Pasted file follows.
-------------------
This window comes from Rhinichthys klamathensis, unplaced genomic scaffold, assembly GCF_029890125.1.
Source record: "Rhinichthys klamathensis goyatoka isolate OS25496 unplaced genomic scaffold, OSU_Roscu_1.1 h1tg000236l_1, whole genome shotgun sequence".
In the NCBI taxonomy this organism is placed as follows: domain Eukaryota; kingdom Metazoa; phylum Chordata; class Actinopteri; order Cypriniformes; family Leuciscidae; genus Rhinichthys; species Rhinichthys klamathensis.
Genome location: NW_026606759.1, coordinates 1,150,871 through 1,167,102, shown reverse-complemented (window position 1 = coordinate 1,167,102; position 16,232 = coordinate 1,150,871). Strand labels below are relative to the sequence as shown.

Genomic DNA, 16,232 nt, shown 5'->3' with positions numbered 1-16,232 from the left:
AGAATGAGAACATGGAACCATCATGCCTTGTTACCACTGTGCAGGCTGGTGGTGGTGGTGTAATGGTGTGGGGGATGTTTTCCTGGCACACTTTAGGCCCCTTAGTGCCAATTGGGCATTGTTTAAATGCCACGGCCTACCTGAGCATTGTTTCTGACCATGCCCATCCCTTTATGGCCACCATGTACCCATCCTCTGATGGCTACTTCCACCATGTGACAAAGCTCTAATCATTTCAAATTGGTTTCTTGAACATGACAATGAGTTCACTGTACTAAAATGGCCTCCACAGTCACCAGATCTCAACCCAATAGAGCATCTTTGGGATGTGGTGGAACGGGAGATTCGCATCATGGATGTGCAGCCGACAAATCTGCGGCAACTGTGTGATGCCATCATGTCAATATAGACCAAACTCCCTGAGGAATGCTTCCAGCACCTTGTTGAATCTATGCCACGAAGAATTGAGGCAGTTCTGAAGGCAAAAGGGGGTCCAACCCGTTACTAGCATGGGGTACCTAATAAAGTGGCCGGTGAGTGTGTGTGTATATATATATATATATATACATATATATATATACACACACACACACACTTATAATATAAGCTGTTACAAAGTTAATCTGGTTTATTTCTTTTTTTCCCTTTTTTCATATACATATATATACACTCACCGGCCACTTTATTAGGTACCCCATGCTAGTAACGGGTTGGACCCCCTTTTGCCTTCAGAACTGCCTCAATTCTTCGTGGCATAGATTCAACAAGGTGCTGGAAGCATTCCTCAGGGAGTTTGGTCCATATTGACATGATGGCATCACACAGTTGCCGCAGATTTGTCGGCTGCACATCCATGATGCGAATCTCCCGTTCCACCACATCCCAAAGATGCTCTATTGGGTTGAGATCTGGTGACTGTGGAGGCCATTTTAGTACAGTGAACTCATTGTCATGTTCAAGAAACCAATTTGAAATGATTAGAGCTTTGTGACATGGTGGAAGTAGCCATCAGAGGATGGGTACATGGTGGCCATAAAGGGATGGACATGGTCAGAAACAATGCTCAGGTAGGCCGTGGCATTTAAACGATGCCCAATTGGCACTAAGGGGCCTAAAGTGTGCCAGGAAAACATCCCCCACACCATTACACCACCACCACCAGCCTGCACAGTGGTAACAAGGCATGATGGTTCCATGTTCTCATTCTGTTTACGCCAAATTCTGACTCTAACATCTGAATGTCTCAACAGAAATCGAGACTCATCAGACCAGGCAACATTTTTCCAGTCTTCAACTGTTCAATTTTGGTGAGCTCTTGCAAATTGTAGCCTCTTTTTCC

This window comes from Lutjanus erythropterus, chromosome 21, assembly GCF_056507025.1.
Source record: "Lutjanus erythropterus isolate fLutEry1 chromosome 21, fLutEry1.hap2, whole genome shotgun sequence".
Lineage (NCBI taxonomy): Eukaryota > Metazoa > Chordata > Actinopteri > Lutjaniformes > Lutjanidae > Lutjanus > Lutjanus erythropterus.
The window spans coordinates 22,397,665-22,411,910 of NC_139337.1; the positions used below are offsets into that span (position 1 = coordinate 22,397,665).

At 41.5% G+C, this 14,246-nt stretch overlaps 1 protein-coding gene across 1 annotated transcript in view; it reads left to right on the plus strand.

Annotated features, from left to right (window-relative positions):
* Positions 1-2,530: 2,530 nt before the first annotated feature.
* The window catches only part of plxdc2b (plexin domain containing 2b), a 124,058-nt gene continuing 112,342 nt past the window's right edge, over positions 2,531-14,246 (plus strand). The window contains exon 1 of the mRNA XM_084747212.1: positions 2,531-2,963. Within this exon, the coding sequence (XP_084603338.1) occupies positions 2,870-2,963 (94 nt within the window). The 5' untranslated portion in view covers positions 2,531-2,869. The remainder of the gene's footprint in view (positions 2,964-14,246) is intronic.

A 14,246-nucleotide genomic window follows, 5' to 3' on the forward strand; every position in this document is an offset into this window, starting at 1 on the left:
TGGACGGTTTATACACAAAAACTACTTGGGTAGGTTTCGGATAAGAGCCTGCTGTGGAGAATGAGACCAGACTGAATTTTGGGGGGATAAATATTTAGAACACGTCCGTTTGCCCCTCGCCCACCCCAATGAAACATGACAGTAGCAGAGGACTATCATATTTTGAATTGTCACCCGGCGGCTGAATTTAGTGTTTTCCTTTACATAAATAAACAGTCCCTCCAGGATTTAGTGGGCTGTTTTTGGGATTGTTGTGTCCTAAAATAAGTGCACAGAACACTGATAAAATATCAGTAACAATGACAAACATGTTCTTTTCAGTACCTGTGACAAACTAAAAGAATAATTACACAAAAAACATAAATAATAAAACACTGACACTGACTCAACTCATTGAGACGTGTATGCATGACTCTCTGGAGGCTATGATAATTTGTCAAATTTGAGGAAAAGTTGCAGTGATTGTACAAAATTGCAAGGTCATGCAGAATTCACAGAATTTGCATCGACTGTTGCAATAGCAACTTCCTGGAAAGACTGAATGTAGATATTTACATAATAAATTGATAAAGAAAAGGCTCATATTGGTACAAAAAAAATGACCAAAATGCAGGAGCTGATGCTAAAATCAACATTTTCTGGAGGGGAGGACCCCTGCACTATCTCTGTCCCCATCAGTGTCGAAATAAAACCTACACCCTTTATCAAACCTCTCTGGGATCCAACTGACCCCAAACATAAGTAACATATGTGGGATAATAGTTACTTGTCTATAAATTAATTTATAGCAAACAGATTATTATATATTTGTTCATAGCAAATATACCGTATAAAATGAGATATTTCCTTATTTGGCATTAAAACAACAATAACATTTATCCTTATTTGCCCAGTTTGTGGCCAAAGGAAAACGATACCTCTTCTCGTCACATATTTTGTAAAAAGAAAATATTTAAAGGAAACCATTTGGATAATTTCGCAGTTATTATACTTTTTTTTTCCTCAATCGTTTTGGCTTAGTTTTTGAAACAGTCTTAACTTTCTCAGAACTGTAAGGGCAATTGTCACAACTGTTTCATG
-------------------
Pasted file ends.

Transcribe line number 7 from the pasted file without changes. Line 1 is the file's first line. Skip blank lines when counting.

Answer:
This window comes from Lutjanus erythropterus, chromosome 21, assembly GCF_056507025.1.